Then theres the other half, she needs support more than ever. She has worked the whole time from around 7am late into the evening supporting local children and vulnerable folk without a break. We tried to go out but you get there and its full of other people, their own stateless limbo and just hoping theres some hope for their kids and family. Even the seaside fish & chips was disappointing! But at least we got to feed the 1 legged seagull, Frank Hopper. Home is now the work place and if theres nowhere to go it may as well be a prison - except theres half decent food, a very affectionate newly adopted cat and a cider filled boyfriend of nearly 25 years who still hasnt a clue as to how 'people' work.

Work; 5 months of uncertainty as to whether there will be a job to go back to, constant checking of work emails and work phone, furloughed but on call, unable to plan, stuck in some sort of purgatory or limbo, about 3 seconds away from bursting into tears at any given moment. A manager who has worked the whole time, has had annual leave and has no idea how his furloughed staff really feel. Those staff now being prodded to give up their annual leave as theres not enough staff to go around and cover the frantic catch up

So there you have it, multiply how we all feel by the rest of the country and you get the idea, some can handle it and many cant.

Cant wait for what winter has in store!
 

kingbling

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Thanks Carl it I'll be good to see you and the new dog.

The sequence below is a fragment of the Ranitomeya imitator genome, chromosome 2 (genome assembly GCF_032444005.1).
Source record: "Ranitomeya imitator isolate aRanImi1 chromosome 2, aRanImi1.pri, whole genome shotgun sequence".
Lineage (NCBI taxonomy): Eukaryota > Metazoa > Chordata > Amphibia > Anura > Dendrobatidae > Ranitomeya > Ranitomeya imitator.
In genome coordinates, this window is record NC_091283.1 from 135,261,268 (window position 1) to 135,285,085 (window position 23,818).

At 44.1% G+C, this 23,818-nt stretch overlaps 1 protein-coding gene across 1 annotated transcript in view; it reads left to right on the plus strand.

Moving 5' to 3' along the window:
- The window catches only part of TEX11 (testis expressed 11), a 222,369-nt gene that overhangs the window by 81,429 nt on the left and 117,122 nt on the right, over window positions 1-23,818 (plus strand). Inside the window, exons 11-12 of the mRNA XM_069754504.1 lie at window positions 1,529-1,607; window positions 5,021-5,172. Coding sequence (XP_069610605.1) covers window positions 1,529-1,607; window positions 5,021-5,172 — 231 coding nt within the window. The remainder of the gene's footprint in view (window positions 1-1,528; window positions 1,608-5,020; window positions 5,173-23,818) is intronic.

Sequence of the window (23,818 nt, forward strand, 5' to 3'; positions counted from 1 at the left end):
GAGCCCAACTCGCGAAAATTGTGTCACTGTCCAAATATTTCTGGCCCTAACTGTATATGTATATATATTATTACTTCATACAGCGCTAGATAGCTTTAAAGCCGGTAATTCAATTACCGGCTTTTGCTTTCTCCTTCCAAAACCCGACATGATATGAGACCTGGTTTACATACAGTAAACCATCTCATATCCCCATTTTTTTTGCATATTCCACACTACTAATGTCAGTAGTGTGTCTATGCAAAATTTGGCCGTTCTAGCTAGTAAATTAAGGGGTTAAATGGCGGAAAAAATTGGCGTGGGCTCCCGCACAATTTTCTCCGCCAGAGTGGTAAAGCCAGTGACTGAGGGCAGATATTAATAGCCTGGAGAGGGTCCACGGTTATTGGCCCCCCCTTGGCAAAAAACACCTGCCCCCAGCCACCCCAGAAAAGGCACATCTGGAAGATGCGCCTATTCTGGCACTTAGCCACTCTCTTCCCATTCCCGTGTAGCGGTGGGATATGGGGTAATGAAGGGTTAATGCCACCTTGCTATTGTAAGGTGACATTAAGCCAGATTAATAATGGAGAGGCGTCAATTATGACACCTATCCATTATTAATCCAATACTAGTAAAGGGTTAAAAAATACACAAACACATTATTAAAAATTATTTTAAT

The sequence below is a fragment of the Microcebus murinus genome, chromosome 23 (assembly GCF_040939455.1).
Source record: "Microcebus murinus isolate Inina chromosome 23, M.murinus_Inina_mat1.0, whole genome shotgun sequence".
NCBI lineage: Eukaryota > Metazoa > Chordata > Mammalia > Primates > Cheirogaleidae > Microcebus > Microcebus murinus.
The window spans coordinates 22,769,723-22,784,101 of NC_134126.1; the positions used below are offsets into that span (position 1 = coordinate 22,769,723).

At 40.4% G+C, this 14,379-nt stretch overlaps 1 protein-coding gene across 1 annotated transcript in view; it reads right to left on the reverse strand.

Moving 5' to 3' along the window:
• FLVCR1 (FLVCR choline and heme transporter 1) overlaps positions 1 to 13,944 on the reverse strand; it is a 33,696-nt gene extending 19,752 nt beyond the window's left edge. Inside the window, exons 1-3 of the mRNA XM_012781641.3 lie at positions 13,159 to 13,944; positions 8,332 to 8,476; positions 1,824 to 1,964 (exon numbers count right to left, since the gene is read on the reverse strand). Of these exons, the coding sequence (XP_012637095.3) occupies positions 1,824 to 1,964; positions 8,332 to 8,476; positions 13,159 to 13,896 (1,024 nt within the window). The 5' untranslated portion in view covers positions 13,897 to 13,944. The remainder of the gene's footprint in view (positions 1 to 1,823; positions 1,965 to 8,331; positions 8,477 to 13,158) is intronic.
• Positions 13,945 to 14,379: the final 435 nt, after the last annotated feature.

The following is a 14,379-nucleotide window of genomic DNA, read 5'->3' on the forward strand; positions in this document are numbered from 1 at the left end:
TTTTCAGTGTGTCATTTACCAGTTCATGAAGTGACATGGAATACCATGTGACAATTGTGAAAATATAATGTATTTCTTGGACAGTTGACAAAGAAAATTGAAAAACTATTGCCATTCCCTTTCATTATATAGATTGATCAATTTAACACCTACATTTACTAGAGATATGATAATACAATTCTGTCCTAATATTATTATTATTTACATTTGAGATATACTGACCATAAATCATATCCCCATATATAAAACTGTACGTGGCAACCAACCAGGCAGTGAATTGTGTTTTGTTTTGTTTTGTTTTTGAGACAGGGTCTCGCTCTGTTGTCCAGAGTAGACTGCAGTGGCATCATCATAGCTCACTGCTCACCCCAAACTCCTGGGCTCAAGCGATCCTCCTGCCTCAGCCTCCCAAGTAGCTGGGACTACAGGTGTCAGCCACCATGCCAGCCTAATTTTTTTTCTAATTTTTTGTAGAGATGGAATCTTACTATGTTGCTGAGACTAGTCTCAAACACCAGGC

Mark I feel your pain mate it is hard times wish you well
 

Woz

Old School Grand Master
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Yeah of course odd times with more important realities to deal with instead of a complete period correct gruppo.

My advice would be have one rider that you know makes you happy and use it for the odd errands.

Take the pill and realise that bikes are more than continental shed exotica but functional transport too and make that errand a pleasurable one. Even cocking your leg over the right bike for 20mins can change mood.

That feeling will never go away when you grab the bull by the horns and set off with the first pedal stroke, so best to keep it available ;)

PS: The wheels we swapped a long time ago were literally a godsend while I was in full lockdown in a foreign country just fulfilling a simple pleasure of being out and with "me time" and something I could rely on.
 

ultrazenith

Senior Retro Guru
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As others have suggested, I'd keep one or two really important bikes, and divest yourself of the rest. The covid tax will surely make sure you get decent money for whatever bikes you do decide to sell on.

I don't know anything about your circumstances, and I don't want to be too preachy, but I I'd encourage anyone of retrobike age to stay with cycling as long as it's physically possible, if only because it's such a good way to keep your heart and other bits healthy.